So, what are Richter’s pictures like?  Well, in technical terms, the artist seems to like to play with a sort of distorted form of figuration which blurs and overlaps the characters and other component parts that go to make up his compositional sequences.  And that these scenarios, which look perhaps like offcuts from a random selection of news feature imagery, are replete with all kinds of highly ambiguous narrative possibilities.  So, for examples, he offers up a group of psychedelically clothed companions huddling together in a bright orange dinghy that floats on a pitch black sea; a pair of young men leaning either side of a massive tree trunk and preparing to be beaten by a team of batton-wielding thugs; and a red dog, lost in the forest and padding his way across a field of snow.  But are the huddling travellers migrants, refugees or day-trippers?  Are the thugs police, sadomasochists or naturalists?  And is the beast even a dog or is it some kind of other cursed chimeric cross-breed?  Nothing is ever certain or completely resolved and it seems to be up to the viewer to write, review and sub-edit the accompanying column inches of imaginary metaphysical text into the kind of acceptable common sense storylines with which we try to convince ourselves that the world as we see it around us has appropriate levels of meaning and rationality.  As to what it is that the artist is actually trying to convey, I’m not sure there is any actual meaning, message or morality in any of the individual works or in the exhibition as a whole, beyond the mere simple, repeated reiteration that the world, both literally and metaphorically, should never be read as black and white in terms of form or content.

I think it’s worth adding here that all of these situations I’ve listed above are very beautifully rendered, the colours fizzing off the canvas like a wildly shaken cocktail of opal fruits and alka seltzer, and even when Richter tones the spectrum down in his mid-period work there is always such a fine balance of tones and forms that even if the overall constructions are often disconcertingly set on the slightly sinister side, the compositions remain attractive propositions to look at and contemplate..

But let’s go back to the beginning and reconsider whether, having become acquainted with the man and his works, we think that Richter is an important artist?  And here I think the honest answer is to concede that while he may have been once, I’m not so sure he is any more.  Which is not meant to be any kind of back-handed denigratory sideswipe on his talent and abilities, but more a generalised commentary on the state of post-millennial painterly practice in toto.  In brief, I think that the work of Richter and his contemporaries may very well represent the final last gasp and flatulent burp emanating from the decaying corpse of a 500-year-old painterly tradition that was born, or maybe reborn, in Renaissance Italy and enjoyed a fruitful adolescence and sprightly maturity among the rest of the Western cultures before starting to lapse into senility during the decadent Post-Modern confusion that occurred during the closing years of the last century.  At that point in time, the crisis in painting could be encapsulated within the quandary facing artists of what was a suitable subject matter to paint, when everything had already been painted before.  But if that wasn’t bad enough, by the time this century’s neo-naughty decade was starting to teenify, the material world itself was starting to disappear as young people started their mass emigration into the embrace of the binary digits from which the new cyberspace universe was formed.  And it seems to me that no-one has the slightest idea of how this new non-dimensional world can in any way be successfully represented on the 2-D plane of a canvas, whether in paints, prints, photographic emulsion or any other materials.  Maybe no-one ever will – in which case painting is destined to join other earlier artistic formats like epic poetry and country dancing, and simply enters into decline, redundancy and irrelevancy.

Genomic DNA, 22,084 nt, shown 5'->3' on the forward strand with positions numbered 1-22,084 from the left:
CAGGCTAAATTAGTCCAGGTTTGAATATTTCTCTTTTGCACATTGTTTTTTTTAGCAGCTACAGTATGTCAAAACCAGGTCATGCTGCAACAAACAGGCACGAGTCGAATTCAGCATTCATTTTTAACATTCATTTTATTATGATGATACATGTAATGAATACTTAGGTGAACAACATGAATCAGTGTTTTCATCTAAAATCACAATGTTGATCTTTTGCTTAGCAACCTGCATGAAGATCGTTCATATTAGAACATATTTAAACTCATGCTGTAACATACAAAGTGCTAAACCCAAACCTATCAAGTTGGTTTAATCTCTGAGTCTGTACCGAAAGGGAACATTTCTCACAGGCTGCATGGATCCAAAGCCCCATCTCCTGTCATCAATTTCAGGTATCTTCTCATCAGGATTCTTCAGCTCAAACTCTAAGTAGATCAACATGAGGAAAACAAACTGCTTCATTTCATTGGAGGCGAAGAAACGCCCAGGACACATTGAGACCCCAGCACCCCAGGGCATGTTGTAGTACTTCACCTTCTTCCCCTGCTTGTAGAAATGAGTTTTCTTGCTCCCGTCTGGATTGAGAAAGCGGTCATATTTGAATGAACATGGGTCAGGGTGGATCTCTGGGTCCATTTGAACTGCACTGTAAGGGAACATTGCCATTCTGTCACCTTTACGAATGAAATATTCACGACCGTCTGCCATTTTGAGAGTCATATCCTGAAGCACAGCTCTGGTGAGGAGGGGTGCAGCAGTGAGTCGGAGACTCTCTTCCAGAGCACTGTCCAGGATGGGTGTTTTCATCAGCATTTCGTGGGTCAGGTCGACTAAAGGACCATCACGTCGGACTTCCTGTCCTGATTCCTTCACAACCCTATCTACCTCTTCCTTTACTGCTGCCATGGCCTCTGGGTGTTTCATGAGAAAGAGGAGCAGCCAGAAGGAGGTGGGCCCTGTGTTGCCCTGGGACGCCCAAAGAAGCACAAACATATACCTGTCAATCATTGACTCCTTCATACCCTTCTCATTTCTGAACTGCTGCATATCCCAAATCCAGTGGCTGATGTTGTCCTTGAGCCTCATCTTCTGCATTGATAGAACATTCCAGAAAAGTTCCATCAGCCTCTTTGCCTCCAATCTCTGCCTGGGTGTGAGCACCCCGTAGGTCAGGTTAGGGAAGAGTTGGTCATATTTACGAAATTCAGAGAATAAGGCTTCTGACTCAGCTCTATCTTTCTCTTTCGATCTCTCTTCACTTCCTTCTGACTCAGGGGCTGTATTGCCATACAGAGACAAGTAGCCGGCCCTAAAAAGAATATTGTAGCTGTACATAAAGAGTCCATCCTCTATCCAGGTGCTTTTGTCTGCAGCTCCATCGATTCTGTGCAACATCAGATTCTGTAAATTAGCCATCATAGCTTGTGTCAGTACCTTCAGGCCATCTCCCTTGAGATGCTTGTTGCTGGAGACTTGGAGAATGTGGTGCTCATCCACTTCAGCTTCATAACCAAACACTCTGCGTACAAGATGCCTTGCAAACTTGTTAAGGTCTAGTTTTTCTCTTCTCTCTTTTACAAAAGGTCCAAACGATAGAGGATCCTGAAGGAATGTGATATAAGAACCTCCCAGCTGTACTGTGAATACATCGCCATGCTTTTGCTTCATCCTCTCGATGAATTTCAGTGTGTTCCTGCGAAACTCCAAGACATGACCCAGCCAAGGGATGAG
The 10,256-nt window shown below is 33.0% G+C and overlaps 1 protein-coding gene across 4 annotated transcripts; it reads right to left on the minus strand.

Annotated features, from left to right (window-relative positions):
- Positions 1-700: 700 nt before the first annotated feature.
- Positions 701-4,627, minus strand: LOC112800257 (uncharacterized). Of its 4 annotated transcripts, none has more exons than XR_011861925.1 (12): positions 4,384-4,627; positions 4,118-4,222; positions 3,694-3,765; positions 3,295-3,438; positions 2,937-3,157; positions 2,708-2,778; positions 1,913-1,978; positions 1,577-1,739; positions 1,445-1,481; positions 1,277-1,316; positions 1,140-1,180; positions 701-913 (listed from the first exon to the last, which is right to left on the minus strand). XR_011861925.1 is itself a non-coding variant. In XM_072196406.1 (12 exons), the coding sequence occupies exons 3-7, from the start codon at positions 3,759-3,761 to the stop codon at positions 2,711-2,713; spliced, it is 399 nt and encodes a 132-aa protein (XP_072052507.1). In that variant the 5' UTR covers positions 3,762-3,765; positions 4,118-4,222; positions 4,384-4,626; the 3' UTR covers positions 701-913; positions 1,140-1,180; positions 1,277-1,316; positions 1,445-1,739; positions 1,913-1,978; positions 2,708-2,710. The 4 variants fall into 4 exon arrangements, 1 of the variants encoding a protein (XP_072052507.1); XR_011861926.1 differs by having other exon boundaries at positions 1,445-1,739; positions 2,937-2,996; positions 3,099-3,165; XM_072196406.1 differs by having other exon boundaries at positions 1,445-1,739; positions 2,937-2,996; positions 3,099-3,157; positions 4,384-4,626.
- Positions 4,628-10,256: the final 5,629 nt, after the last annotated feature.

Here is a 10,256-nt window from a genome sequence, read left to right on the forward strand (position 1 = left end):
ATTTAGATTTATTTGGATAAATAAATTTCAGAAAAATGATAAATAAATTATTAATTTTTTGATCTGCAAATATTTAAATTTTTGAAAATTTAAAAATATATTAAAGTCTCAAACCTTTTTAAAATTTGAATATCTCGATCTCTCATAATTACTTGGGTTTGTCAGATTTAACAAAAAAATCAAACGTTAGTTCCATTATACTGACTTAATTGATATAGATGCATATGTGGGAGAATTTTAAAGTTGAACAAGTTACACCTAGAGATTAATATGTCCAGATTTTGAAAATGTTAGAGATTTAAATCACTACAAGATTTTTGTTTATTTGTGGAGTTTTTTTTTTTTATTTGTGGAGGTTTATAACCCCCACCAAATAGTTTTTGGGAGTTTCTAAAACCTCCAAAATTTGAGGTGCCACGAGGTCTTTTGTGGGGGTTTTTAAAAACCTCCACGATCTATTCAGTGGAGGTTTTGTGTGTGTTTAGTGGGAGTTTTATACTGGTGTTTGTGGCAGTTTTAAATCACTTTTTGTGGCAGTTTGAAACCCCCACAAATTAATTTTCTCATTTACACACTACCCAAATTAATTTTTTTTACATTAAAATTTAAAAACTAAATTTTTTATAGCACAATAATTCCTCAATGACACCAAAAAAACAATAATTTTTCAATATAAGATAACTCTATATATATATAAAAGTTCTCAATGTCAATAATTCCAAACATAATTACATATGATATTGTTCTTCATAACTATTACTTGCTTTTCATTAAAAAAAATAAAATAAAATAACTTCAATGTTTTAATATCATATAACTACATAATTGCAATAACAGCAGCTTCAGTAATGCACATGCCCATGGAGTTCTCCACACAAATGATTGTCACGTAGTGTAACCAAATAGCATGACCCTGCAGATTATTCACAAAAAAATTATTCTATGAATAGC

Looking at Richter’s most recent paintings I wonder if he’s maybe been having similar eschatological thoughts as he seems to have dropped the colour and figurational effects that once worked so well – or, at least, made his earlier works interesting and attractive to look at – and seems to be desperately thrashing around with different kinds of weak abstractional forms, presumably in the hope of finding a new viable style.  He certainly hasn’t found it yet and I think if there is a solution to be found, that will steer painting out of its current cul-de-sac and back into relevance, it’s probably going to be discovered by someone from a younger generation.  And should that happen then they really will deserve the accolade of importance.